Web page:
This topic has pervaded society in the last few decades, reaching the levels of local and international politics, religious organizations and statutory law. It has produced wide emotional responses from populations with assertive demand, dissension, anger and more.
And yet it seems that the seemingly obvious has been ignored and the solution lies right in front of the blind. In this century marriage has demonstrated itself to be a number of separate entities which, historically, had previously been wrapped into one package.
The historical reasons for this “wrapped package” were the expectation that marriage would invariably produce children. This assumption made the welfare of the family a societal concern. The many dimensions of the family unit lead to a single indivisible package of the behavioural expectation, labled “marriage”.
(A minority of marriages did not, of course, produce children. However the reasons for this were mysterious and not explored by society as a whole or by medical capacity specifically. [See “Musings on the Bell Curve”])
In the 20th century marriage and procreation separated. Further, capital accumulation resulted in an obvious polarization demonstrated in divorce proceedings. Divorce negotiations immediately devolve into two camps: (a) division of material assets in the breakup of a commercial partnership and (b) administration of the care of children.
The many lawyers to whom I have spoken denied this vehemently. But perhaps that is not unexpected. Lawyers, generically, benefit from the cloak of the mysterious. It is helpful for lawyers to the make the laymen believe that the complexities of law are beyond their ken. This allows lawyers, in a very literal sense, to “act on behalf of (and instead of) their client”. These lawyers assume the role of a superior wisdom. The client is induced to “leave it to the lawyers” often with no indicators as to how the legal debate, and even the parameters of that debate, are drawn up. At the end of the day the client is presented with a fait accompli. If there were ever a “God complex” within any profession, that ranks supreme in most legal dealings. That this should not, and need not, be so is addressed in another essay.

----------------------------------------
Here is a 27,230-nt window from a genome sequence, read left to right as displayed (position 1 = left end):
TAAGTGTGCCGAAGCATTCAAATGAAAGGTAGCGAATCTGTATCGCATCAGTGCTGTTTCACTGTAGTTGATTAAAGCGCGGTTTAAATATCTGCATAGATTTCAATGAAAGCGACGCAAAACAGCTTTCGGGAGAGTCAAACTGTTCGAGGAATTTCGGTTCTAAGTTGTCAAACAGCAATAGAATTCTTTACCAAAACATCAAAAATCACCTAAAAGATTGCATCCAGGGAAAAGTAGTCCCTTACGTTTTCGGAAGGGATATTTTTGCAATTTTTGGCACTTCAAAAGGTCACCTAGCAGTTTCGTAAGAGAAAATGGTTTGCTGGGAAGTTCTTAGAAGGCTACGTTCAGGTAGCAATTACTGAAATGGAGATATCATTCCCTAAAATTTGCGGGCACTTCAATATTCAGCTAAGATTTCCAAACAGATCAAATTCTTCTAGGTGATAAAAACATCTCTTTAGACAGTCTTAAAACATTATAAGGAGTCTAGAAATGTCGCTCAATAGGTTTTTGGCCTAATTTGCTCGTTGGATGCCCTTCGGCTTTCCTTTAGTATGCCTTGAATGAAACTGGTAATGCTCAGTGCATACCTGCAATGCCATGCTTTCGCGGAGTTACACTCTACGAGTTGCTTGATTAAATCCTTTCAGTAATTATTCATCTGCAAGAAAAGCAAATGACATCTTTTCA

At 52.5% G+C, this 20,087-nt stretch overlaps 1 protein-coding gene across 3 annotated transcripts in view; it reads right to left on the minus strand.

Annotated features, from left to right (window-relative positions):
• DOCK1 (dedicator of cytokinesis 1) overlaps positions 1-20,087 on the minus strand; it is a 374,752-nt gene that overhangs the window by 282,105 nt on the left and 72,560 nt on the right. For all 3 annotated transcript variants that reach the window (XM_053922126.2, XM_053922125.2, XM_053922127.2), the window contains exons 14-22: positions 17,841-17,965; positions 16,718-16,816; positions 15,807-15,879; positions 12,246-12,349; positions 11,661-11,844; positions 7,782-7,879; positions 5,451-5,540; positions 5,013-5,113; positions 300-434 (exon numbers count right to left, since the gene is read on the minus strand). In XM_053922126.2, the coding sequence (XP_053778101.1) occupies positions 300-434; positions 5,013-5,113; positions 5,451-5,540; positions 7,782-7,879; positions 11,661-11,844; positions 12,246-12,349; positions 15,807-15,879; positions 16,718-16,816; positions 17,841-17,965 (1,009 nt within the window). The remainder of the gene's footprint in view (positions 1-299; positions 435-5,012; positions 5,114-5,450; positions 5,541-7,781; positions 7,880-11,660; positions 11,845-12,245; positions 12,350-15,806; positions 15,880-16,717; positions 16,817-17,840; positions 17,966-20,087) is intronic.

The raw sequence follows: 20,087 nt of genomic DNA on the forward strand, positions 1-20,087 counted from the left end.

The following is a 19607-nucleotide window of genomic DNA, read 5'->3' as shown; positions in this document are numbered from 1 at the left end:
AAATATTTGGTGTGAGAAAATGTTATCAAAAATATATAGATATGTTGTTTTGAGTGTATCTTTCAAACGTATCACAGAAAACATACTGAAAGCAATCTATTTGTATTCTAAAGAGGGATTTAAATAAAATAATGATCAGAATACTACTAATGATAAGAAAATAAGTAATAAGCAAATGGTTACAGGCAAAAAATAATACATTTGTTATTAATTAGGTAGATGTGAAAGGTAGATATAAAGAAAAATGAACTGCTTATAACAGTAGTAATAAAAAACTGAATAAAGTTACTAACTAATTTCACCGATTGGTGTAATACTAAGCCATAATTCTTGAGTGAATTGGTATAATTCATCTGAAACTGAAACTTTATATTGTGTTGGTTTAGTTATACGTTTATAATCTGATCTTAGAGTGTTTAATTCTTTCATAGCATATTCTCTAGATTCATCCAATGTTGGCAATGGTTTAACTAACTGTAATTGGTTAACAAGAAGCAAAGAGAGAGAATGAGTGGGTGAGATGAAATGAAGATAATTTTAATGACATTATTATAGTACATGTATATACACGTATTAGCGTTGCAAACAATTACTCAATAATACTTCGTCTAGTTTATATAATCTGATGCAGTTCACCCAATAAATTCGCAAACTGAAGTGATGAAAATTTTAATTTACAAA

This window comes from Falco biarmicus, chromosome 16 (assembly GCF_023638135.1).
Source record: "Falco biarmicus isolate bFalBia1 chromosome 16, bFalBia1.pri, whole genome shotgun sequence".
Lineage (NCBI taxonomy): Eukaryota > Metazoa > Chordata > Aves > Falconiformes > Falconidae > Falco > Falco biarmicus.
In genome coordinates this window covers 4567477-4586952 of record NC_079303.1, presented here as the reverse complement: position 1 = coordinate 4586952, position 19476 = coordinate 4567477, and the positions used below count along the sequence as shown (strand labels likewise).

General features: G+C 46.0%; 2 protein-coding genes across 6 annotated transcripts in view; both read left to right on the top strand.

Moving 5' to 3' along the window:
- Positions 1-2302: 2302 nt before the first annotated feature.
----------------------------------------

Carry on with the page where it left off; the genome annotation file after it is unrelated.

However, to revert to theme, this obvious distinction of the parts of a marriage is right there in the room.
There is also, for many, a third component, the concept of the spiritual unification and the maintenance of the spiritual power which overarches the marital union. However, once divorce is reached that spirituality fades forthwith.
Thus the current western concept of heterosexual marriage has two separate and distinct limbs embodied in one legal marriage contract. The partnership aspect can be addressed, agreed upon and negotiated similarly to all commercial partnerships. Quite separately the legal issues relating to the children of that marriage could and should be dealt with in its own right, legally, socially and materially.